In 2018, the number of Australian households with rooftop solar passed 2 million – that's one in five.¹ Tomorrow's smart grid will be a constellation of many generation sources working together, shifting from the traditional one-way power flows from generation through grids to consumers to two-way flows including from the customers back into the grid. As we move towards decentralisation, there is an urgent need for new business models and the technology to support it. A new wave of innovative technologies such as Internet of Things (IoT), Edge and Fog computing, blockchain, machine learning and Artificial Intelligence (AI) will become key enablers for such a transformation. Cisco in partnership with the University of Technology Sydney (UTS) and SAS embarked on a trial where the feasibility and economic benefits of DER aggregation and a real-time energy brokerage in a residential framework were successfully designed, tested and verified.
Argonne researchers are using artificial intelligence to speed up the day-ahead electricity market clearing and real-time operations. The electricity market clearing and grid operations rely on the security constrained unit commitment, or SCUC, which helps grid operators set a schedule for daily and hourly power generation. As the SCUC problem is solved multiple times a day, data accumulates that can be used to discover patterns applicable to solving the next round of problems. To that end, Argonne researchers have developed AI that now can solve a SCUC about 12 times faster than conventional methods. Researchers continue to refine the method, an early version of which was used successfully in tests at Midcontinent Independent System Operator (MISO), overseeing electricity market and delivery across 15 states and one Canadian province.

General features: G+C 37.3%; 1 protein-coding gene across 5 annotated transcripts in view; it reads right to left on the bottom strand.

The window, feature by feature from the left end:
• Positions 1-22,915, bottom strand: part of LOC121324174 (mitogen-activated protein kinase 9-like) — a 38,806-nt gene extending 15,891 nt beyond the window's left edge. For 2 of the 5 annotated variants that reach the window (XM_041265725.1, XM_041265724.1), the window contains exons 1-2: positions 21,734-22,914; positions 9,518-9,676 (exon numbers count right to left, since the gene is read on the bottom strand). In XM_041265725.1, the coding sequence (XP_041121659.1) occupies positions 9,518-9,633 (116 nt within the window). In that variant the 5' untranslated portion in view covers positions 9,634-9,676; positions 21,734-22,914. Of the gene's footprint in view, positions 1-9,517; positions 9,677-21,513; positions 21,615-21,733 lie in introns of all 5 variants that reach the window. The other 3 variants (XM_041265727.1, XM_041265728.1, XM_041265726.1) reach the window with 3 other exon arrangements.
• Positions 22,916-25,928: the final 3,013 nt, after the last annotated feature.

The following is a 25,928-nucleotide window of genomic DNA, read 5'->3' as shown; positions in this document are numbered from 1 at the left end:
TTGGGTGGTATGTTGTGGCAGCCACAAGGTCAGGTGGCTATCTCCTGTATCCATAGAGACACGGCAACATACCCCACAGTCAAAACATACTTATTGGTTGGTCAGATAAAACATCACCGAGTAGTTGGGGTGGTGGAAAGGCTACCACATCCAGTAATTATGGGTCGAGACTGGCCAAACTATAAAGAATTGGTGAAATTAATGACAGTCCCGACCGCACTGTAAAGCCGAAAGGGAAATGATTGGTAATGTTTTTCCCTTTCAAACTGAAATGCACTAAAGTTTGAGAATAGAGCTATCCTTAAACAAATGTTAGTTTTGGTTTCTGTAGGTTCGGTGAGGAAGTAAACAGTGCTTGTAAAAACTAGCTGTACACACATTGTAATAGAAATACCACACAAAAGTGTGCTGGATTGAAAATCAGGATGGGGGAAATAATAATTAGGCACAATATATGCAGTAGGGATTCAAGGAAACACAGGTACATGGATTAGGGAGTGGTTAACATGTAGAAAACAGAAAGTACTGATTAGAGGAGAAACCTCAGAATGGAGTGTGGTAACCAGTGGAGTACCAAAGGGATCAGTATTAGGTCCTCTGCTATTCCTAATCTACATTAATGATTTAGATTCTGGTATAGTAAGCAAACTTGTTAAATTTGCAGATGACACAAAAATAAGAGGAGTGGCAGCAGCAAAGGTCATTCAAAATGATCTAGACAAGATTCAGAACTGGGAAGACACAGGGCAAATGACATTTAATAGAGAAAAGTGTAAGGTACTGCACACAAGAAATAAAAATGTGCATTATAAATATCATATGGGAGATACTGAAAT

"Time series models are used to forecast future events based on previous events that have been observed (and data collected) at regular time intervals." We will be taking a small forecasting problem and try to solve it till the end learning time series forecasting alongside. Time series forecasting is a technique for the prediction of events through a sequence of time. The technique is used across many fields of study, from geology to behavior to economics. The techniques predict future events by analyzing the trends of the past, on the assumption that future trends will hold similar to historical trends.
The term Deep Reinforcement Learning is a new cool phrase in the world of Artificial Intelligence and Machine Learning. So, what does this phrase mean, and what is its impact? Deep Reinforcement Learning uses the combined principles of deep learning and reinforcement learning. Deep Learning, as we know, Deep learning is a part of machine learning methods and is based on artificial neural networks. Reinforcement Learning, on the other hand, is an area of machine learning which tells how software agents should take actions to maximize the probability of choosing the best possible path or behavior for a particular situation.
The automated nature of such attacks means that they can be launched at speeds far in excess of what humans are capable of, he said, suggesting that attacks could happen on a microsecond-by-microsecond level. "We're going to have to understand the implications of, not people-to-machine attacks, but machine-to-machine attacks," said Mr. Fanning. Some security teams are using AI defensively, but cybersecurity leaders across sectors worry that the same technology could propel sophisticated attacks that will be difficult to fend off. A congressional report published last year raised the possibility of AI-based attacks overwhelming grid defenses. Utilities need to invest in defenses and do so quickly, said Mark James, an adjunct professor of law at Vermont Law School and a co-author of a report on state power utilities' cybersecurity practices, published this month.